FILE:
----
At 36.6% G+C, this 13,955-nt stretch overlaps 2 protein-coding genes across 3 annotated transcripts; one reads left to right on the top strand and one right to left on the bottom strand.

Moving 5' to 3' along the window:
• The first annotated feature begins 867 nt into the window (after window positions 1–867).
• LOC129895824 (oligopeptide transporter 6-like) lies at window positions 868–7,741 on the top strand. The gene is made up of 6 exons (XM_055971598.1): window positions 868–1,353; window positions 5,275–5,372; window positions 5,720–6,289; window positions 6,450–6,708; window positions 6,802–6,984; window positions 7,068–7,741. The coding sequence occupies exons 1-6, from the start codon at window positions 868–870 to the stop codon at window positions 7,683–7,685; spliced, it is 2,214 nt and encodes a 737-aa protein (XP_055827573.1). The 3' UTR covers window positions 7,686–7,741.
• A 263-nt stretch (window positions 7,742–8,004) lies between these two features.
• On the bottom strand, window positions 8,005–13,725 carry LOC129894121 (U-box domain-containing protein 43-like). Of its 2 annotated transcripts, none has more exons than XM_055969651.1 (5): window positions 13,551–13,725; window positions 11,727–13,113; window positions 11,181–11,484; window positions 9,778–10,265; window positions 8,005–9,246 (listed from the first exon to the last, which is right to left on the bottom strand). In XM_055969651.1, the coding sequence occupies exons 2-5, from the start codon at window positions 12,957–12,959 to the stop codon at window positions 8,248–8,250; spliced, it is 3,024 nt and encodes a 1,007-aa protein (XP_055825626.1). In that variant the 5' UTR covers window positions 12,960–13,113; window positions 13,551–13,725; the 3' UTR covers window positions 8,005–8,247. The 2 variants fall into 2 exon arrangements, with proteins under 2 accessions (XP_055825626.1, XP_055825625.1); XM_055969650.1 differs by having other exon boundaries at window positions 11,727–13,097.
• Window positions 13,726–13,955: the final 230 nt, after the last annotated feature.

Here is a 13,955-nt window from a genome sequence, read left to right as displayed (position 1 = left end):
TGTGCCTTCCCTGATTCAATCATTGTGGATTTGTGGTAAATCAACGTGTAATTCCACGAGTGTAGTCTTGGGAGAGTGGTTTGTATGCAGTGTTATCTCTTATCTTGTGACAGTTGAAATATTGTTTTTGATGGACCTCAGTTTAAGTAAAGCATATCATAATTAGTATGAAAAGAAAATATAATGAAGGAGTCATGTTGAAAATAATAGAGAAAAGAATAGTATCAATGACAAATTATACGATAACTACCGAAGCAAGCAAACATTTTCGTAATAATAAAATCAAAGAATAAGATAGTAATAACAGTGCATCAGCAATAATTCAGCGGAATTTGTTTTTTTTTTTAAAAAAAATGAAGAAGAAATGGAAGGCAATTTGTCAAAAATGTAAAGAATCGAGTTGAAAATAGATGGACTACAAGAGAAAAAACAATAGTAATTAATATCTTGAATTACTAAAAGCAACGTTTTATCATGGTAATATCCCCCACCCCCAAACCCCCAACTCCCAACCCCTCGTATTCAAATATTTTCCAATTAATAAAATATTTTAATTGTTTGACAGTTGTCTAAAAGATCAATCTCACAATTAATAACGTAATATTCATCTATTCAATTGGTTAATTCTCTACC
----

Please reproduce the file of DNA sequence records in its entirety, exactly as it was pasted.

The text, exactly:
At 36.6% G+C, this 13,955-nt stretch overlaps 2 protein-coding genes across 3 annotated transcripts; one reads left to right on the top strand and one right to left on the bottom strand.

Moving 5' to 3' along the window:
• The first annotated feature begins 867 nt into the window (after window positions 1–867).
• LOC129895824 (oligopeptide transporter 6-like) lies at window positions 868–7,741 on the top strand. The gene is made up of 6 exons (XM_055971598.1): window positions 868–1,353; window positions 5,275–5,372; window positions 5,720–6,289; window positions 6,450–6,708; window positions 6,802–6,984; window positions 7,068–7,741. The coding sequence occupies exons 1-6, from the start codon at window positions 868–870 to the stop codon at window positions 7,683–7,685; spliced, it is 2,214 nt and encodes a 737-aa protein (XP_055827573.1). The 3' UTR covers window positions 7,686–7,741.
• A 263-nt stretch (window positions 7,742–8,004) lies between these two features.
• On the bottom strand, window positions 8,005–13,725 carry LOC129894121 (U-box domain-containing protein 43-like). Of its 2 annotated transcripts, none has more exons than XM_055969651.1 (5): window positions 13,551–13,725; window positions 11,727–13,113; window positions 11,181–11,484; window positions 9,778–10,265; window positions 8,005–9,246 (listed from the first exon to the last, which is right to left on the bottom strand). In XM_055969651.1, the coding sequence occupies exons 2-5, from the start codon at window positions 12,957–12,959 to the stop codon at window positions 8,248–8,250; spliced, it is 3,024 nt and encodes a 1,007-aa protein (XP_055825626.1). In that variant the 5' UTR covers window positions 12,960–13,113; window positions 13,551–13,725; the 3' UTR covers window positions 8,005–8,247. The 2 variants fall into 2 exon arrangements, with proteins under 2 accessions (XP_055825626.1, XP_055825625.1); XM_055969650.1 differs by having other exon boundaries at window positions 11,727–13,097.
• Window positions 13,726–13,955: the final 230 nt, after the last annotated feature.

Here is a 13,955-nt window from a genome sequence, read left to right as displayed (position 1 = left end):
TGTGCCTTCCCTGATTCAATCATTGTGGATTTGTGGTAAATCAACGTGTAATTCCACGAGTGTAGTCTTGGGAGAGTGGTTTGTATGCAGTGTTATCTCTTATCTTGTGACAGTTGAAATATTGTTTTTGATGGACCTCAGTTTAAGTAAAGCATATCATAATTAGTATGAAAAGAAAATATAATGAAGGAGTCATGTTGAAAATAATAGAGAAAAGAATAGTATCAATGACAAATTATACGATAACTACCGAAGCAAGCAAACATTTTCGTAATAATAAAATCAAAGAATAAGATAGTAATAACAGTGCATCAGCAATAATTCAGCGGAATTTGTTTTTTTTTTTAAAAAAAATGAAGAAGAAATGGAAGGCAATTTGTCAAAAATGTAAAGAATCGAGTTGAAAATAGATGGACTACAAGAGAAAAAACAATAGTAATTAATATCTTGAATTACTAAAAGCAACGTTTTATCATGGTAATATCCCCCACCCCCAAACCCCCAACTCCCAACCCCTCGTATTCAAATATTTTCCAATTAATAAAATATTTTAATTGTTTGACAGTTGTCTAAAAGATCAATCTCACAATTAATAACGTAATATTCATCTATTCAATTGGTTAATTCTCTACC